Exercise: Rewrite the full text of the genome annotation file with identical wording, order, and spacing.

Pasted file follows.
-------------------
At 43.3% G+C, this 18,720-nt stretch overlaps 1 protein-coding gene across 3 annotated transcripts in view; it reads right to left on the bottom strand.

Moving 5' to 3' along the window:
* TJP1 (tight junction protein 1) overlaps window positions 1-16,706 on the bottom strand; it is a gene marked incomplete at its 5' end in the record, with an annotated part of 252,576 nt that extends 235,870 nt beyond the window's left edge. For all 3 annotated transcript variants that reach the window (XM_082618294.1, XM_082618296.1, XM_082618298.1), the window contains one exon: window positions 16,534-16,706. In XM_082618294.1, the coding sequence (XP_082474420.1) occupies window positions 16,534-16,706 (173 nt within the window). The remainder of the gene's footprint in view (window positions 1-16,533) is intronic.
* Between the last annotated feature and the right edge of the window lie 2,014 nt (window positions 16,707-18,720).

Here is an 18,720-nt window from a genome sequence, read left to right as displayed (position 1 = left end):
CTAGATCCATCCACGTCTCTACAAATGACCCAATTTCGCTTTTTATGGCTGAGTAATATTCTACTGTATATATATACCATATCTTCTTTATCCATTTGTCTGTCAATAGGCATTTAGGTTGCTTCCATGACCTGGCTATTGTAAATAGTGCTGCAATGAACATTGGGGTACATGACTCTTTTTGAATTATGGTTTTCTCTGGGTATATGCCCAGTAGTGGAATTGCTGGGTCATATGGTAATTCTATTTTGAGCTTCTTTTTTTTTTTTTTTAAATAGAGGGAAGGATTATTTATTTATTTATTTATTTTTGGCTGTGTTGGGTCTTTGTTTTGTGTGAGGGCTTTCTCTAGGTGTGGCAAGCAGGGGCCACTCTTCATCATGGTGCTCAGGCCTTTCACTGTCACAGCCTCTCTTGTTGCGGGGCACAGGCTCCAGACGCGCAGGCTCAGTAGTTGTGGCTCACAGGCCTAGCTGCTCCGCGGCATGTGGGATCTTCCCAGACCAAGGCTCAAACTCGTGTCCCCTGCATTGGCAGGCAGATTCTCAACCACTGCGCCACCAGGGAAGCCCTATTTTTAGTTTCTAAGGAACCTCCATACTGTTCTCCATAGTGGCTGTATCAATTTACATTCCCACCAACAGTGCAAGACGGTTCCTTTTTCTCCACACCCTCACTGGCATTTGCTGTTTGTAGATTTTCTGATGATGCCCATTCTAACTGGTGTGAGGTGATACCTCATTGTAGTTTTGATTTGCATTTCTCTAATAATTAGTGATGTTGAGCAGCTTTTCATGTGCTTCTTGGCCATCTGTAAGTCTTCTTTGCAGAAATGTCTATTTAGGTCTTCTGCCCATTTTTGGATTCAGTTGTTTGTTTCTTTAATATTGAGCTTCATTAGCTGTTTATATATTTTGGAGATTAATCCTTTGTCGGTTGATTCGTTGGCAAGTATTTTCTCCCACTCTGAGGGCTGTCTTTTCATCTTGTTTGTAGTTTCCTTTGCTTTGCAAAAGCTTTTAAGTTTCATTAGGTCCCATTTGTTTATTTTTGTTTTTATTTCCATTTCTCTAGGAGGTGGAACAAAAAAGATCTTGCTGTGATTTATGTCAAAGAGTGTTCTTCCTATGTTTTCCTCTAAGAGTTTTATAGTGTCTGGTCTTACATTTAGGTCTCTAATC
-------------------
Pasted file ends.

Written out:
At 43.3% G+C, this 18,720-nt stretch overlaps 1 protein-coding gene across 3 annotated transcripts in view; it reads right to left on the bottom strand.

Moving 5' to 3' along the window:
* TJP1 (tight junction protein 1) overlaps window positions 1-16,706 on the bottom strand; it is a gene marked incomplete at its 5' end in the record, with an annotated part of 252,576 nt that extends 235,870 nt beyond the window's left edge. For all 3 annotated transcript variants that reach the window (XM_082618294.1, XM_082618296.1, XM_082618298.1), the window contains one exon: window positions 16,534-16,706. In XM_082618294.1, the coding sequence (XP_082474420.1) occupies window positions 16,534-16,706 (173 nt within the window). The remainder of the gene's footprint in view (window positions 1-16,533) is intronic.
* Between the last annotated feature and the right edge of the window lie 2,014 nt (window positions 16,707-18,720).

Here is an 18,720-nt window from a genome sequence, read left to right as displayed (position 1 = left end):
CTAGATCCATCCACGTCTCTACAAATGACCCAATTTCGCTTTTTATGGCTGAGTAATATTCTACTGTATATATATACCATATCTTCTTTATCCATTTGTCTGTCAATAGGCATTTAGGTTGCTTCCATGACCTGGCTATTGTAAATAGTGCTGCAATGAACATTGGGGTACATGACTCTTTTTGAATTATGGTTTTCTCTGGGTATATGCCCAGTAGTGGAATTGCTGGGTCATATGGTAATTCTATTTTGAGCTTCTTTTTTTTTTTTTTTAAATAGAGGGAAGGATTATTTATTTATTTATTTATTTTTGGCTGTGTTGGGTCTTTGTTTTGTGTGAGGGCTTTCTCTAGGTGTGGCAAGCAGGGGCCACTCTTCATCATGGTGCTCAGGCCTTTCACTGTCACAGCCTCTCTTGTTGCGGGGCACAGGCTCCAGACGCGCAGGCTCAGTAGTTGTGGCTCACAGGCCTAGCTGCTCCGCGGCATGTGGGATCTTCCCAGACCAAGGCTCAAACTCGTGTCCCCTGCATTGGCAGGCAGATTCTCAACCACTGCGCCACCAGGGAAGCCCTATTTTTAGTTTCTAAGGAACCTCCATACTGTTCTCCATAGTGGCTGTATCAATTTACATTCCCACCAACAGTGCAAGACGGTTCCTTTTTCTCCACACCCTCACTGGCATTTGCTGTTTGTAGATTTTCTGATGATGCCCATTCTAACTGGTGTGAGGTGATACCTCATTGTAGTTTTGATTTGCATTTCTCTAATAATTAGTGATGTTGAGCAGCTTTTCATGTGCTTCTTGGCCATCTGTAAGTCTTCTTTGCAGAAATGTCTATTTAGGTCTTCTGCCCATTTTTGGATTCAGTTGTTTGTTTCTTTAATATTGAGCTTCATTAGCTGTTTATATATTTTGGAGATTAATCCTTTGTCGGTTGATTCGTTGGCAAGTATTTTCTCCCACTCTGAGGGCTGTCTTTTCATCTTGTTTGTAGTTTCCTTTGCTTTGCAAAAGCTTTTAAGTTTCATTAGGTCCCATTTGTTTATTTTTGTTTTTATTTCCATTTCTCTAGGAGGTGGAACAAAAAAGATCTTGCTGTGATTTATGTCAAAGAGTGTTCTTCCTATGTTTTCCTCTAAGAGTTTTATAGTGTCTGGTCTTACATTTAGGTCTCTAATC